Earlier this week, researchers at the University of California, Davis, published a study showing that beer contains a large amount of dietary silicon. The mineral, which previous studies have linked to bone health, is especially abundant in IPAs and ales, beers that are typically associated with small-scale breweries.The UC Davis study, which was conducted by researchers Charles Bamforth and Troy Casey, measured the silicon content in 100 commercially-available beers. Critics in the medical establishment were quick to attack the study, noting that previous research has linked alcohol consumption to a host of medical problems, including fractures, which are more likely to occur when one is inebriated. But an earlier study, which was published in the British Journal of Nutrition, did establish a relationship between beer consumption and dietary silicon, so there is reason to believe there is a connection.
Bamforth and Casey's study demonstrates that the type of beer one drinks has a significant impact upon the amount of silicon in one's diet. India Pale Ales (IPAs) top the silicon list at 41.2 parts per million (ppm), while ales in general average 32.8 ppm. Lagers, on the other hand, offer a comparatively anemic 23.8 ppm, while nonalcoholic beer averages 16.3 ppm.
Karl Knoop, operations manager at Brooklyn Brewery offers an interesting explanation for this variation in silicon content: "If I was going to hypothesize, I would guess that silica, which is found in grain husks, could be responsible." Knoop notes that ales have a higher alcohol content, which means that they contain more grain, and thus more husks.
And therein lies the irony of this study. Charles Bamforth is the Anheuser Busch endowed professor of brewing science at UC Davis, a position that some night say places his scientific credibility in doubt. But Anheuser Busch Inbev (BUD), the company that butters Bamforth's bread, generally makes lagers and pilsners, which are lower on the silicon scale. In fact, of the dozens of brands that Inbev produces, only a small handful -- Labatt 50, Alexander Keith, Bass, Hoegaarden, Michelob and Kokanee -- are poised to be big winners in this study.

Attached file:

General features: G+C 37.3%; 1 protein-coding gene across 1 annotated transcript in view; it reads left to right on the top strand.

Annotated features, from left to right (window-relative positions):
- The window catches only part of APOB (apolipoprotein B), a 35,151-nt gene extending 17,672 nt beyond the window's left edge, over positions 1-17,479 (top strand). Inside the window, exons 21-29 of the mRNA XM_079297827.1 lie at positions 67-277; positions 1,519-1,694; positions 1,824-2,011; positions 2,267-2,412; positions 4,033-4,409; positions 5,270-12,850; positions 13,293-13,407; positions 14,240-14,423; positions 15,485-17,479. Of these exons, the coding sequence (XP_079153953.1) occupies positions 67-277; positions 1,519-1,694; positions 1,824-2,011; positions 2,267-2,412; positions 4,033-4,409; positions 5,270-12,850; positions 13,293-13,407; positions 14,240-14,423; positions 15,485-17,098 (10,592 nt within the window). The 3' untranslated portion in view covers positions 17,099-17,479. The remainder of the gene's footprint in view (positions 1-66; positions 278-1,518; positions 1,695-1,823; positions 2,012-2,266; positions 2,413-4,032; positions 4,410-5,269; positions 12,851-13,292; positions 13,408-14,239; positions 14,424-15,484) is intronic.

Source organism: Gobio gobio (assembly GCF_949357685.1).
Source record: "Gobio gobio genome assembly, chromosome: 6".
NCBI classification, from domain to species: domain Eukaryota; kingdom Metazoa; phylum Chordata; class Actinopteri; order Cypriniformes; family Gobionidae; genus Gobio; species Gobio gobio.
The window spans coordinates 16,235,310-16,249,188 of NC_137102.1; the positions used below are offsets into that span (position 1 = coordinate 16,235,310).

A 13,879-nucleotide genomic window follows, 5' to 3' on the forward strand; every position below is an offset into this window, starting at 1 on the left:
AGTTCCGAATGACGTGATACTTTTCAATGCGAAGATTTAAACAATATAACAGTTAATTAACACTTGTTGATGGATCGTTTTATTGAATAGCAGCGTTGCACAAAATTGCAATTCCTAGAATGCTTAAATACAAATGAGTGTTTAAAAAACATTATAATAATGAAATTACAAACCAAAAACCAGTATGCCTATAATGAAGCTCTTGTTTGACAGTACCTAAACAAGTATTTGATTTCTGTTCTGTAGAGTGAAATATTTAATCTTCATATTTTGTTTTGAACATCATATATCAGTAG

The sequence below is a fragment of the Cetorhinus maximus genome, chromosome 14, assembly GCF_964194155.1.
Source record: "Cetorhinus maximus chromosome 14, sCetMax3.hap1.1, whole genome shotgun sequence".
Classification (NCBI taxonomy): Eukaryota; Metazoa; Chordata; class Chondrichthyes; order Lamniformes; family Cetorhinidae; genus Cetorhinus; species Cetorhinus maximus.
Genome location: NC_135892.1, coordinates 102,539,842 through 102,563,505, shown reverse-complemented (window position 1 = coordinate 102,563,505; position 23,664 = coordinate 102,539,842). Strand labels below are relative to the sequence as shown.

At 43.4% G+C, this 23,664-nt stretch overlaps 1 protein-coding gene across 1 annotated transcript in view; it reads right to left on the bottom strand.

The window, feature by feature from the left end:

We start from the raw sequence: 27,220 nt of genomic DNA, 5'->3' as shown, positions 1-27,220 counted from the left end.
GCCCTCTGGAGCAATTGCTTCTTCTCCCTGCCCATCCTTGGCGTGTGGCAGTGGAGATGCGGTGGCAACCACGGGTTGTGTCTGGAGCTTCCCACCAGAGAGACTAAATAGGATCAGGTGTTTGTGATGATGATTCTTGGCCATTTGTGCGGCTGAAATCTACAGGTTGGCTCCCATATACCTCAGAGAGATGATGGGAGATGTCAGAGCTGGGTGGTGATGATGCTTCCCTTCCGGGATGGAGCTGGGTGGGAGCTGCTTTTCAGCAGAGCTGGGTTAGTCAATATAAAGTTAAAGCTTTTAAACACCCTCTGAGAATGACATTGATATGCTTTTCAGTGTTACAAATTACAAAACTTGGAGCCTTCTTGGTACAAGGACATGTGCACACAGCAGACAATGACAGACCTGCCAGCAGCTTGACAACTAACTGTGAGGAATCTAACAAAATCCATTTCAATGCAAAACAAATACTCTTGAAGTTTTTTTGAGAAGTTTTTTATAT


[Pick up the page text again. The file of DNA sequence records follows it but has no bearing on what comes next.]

If researchers establish a firm link between beer and bone density, the real winners will be microbreweries like Brooklyn Brewery, which has a wide range of ales. Regarding the relationship between small brewers and silica-rich beers, Knoop points out that there are several factors that favor smaller manufacturers in this regard. For example, gargantuan brewers like Budweiser tend to rely heavily on corn and rice, which are cheap, but have less silica than wheat and barley.
While the UC Davis study is far from conclusive on the whole issue, it opens several tantalizing avenues for research, and given the popularity of beer among America's graduate students, it seems likely that more studies will follow. After all, while there are many potential sources for dietary silicon, few are as refreshing -- or as enjoyable to explore -- as a nice, tall glass of ale!
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